We got back on the Post Road, passed the Greenwich High Schooland drove up Putnam Hill.   At this point, I spotted the gray rock on the right hand side where the Put supposedly launched his heroic retreat.  Screw it, I said to myself.  This time I was not going to hold back.  I was not going to give in to family pressure.  I was not going to go by that goddamn stone monument again without taking a closer look, because, this being the epicenter of the town’s most heart-pounding seconds in history, the least I could do is find out how the event was honored and maybe in passing relive those exhilarating seconds of the past.

     I pulled in Old Church Road and decided to park the car, a magnificent plan until I realized that there was no where to leave the car.  That’s just what happens here in town.  I really can’t say it’s something peculiar to Greenwich; much ofConnecticutsuffers from this disease.  As a good American-law-fearing citizen, I was wary of leaving it just anywhere so as not to stir any suspicion in the local authorities.  People who park their cars where they shouldn’t, are often suspect to just about anything.

      You have to work hard to get into a law-enforcer’s mind to understand their train of thought.  As a result, there was always the latent possibility that the minute you get out Johnny Law was going to roar up and ask you what the nature of your business was, like “What in Sam’s Hill you doing here, boy?”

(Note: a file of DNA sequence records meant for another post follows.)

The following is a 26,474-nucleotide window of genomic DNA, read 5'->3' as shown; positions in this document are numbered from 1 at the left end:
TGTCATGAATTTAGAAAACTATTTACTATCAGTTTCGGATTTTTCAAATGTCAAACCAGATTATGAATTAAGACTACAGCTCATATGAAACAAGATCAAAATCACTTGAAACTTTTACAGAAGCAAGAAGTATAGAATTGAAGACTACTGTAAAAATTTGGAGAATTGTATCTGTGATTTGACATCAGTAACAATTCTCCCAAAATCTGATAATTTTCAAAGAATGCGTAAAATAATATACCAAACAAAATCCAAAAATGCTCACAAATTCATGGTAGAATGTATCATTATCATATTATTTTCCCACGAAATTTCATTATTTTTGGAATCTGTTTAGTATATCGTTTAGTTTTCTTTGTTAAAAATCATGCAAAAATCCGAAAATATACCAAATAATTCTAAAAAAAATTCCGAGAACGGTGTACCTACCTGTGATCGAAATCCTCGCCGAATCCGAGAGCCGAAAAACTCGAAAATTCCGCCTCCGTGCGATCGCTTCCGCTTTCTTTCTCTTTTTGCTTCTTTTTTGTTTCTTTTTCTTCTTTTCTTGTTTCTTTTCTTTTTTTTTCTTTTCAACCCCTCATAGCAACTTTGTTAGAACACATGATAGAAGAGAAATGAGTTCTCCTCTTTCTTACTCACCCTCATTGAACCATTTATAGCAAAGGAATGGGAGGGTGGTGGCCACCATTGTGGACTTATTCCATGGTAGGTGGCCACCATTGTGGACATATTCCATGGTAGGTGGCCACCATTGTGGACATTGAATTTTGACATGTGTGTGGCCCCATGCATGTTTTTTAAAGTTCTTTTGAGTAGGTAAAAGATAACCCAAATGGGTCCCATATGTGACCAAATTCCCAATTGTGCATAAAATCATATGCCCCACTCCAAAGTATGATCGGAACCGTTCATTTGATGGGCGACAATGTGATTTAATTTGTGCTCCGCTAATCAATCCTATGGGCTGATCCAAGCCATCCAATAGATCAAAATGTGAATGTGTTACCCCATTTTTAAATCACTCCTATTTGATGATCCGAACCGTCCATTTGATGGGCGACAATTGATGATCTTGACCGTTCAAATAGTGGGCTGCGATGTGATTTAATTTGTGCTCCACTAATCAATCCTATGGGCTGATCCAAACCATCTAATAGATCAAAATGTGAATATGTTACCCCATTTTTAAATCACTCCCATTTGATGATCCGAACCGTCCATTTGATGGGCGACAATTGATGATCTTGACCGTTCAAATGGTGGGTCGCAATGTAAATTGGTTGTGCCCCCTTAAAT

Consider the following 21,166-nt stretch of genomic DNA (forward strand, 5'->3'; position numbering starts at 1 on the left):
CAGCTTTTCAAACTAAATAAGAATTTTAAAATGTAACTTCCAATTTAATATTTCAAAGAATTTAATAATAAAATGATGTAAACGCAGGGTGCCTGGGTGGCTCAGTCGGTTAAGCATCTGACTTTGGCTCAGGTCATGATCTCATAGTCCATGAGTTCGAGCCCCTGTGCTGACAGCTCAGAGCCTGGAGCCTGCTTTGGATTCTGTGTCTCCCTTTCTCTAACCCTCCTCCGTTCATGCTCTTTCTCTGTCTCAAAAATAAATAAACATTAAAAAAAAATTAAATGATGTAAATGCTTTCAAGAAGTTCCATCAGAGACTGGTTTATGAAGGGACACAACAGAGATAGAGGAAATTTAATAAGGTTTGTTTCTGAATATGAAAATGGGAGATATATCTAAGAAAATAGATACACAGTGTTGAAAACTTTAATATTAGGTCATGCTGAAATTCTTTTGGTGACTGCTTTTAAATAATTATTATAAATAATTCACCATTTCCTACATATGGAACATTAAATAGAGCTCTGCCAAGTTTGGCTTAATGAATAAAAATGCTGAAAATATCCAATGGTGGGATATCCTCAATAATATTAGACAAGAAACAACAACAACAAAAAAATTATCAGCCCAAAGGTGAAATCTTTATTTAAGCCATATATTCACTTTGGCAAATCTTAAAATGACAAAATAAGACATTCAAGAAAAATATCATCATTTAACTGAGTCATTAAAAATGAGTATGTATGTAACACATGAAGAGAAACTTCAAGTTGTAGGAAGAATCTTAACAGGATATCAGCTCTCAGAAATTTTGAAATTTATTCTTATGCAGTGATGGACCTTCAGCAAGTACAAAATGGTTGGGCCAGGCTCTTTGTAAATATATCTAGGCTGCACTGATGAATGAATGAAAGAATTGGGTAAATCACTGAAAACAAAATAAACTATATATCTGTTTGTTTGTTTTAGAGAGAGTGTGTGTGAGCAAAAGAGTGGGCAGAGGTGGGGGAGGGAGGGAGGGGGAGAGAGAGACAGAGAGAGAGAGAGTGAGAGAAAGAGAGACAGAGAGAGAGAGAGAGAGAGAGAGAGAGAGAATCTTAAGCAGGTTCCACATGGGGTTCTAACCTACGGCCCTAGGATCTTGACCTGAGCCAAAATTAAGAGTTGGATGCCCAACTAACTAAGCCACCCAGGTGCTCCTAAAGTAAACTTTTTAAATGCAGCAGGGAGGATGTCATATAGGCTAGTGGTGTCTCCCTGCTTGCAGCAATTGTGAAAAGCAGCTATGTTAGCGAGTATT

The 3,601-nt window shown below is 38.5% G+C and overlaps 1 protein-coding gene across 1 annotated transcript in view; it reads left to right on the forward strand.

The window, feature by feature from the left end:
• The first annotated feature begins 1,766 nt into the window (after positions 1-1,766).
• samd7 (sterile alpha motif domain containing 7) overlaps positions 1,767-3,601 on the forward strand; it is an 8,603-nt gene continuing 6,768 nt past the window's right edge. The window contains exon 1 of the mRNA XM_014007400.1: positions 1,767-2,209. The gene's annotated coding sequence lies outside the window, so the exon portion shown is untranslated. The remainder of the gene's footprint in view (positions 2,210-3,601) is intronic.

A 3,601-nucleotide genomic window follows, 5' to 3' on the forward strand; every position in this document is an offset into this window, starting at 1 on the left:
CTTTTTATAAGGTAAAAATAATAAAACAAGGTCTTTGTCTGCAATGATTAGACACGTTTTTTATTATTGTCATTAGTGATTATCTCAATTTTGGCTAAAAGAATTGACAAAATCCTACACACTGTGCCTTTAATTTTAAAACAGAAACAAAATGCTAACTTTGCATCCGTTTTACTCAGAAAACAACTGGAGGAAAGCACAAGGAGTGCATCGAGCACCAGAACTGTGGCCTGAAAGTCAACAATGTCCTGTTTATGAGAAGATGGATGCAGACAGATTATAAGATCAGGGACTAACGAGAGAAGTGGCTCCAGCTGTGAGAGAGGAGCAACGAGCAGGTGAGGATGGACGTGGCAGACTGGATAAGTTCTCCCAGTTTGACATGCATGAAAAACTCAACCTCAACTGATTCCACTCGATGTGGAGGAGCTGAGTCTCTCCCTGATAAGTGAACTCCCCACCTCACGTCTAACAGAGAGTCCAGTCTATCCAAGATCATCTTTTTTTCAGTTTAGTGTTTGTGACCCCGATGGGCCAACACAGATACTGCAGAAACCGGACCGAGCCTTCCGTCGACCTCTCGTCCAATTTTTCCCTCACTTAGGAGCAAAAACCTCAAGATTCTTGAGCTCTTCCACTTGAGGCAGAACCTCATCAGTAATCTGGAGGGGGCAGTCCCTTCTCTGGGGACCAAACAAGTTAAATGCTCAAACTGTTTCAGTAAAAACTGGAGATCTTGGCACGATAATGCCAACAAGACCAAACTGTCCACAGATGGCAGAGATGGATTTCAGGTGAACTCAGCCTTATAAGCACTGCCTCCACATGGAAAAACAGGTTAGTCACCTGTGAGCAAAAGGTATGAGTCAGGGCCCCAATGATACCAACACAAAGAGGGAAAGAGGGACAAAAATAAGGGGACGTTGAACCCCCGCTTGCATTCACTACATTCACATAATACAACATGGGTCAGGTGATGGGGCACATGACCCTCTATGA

“Just going to read what it says on the monument over there.”

       “Why?  What’s it to you?”

       “Just out of curiosity.”

        “Got a permit?”

        “Uh, didn’t know I needed one.  I was born and raised here.”

       “Don’t matter.  Even Greenwich residents have to have one.  Like the beaches.  That’s historical praperdy thar and we don’t want no vaindals marring the good name of Genral Israyel Putn’m, here?  Maybe you’re a terrorist.”  To be honest, I don’t really envision theGreenwichpolice talking like, especially with that spanking new Beverly Hills Cop like station they have just off the Avenue, but it is fun to pretend.

       I got out, pulled up my belt and asked who wanted to come.  My daughters were entrenched in some kind of bickering that prevented them from wanting to join; no one found any amusement in going to a small stone monument on the side of the road, so I let them have it their way and made the brief journey on my own to the corner of the street and over the grassy terrain to where the granite block, at least it looked like granite, stood.  There I started to read the inscription: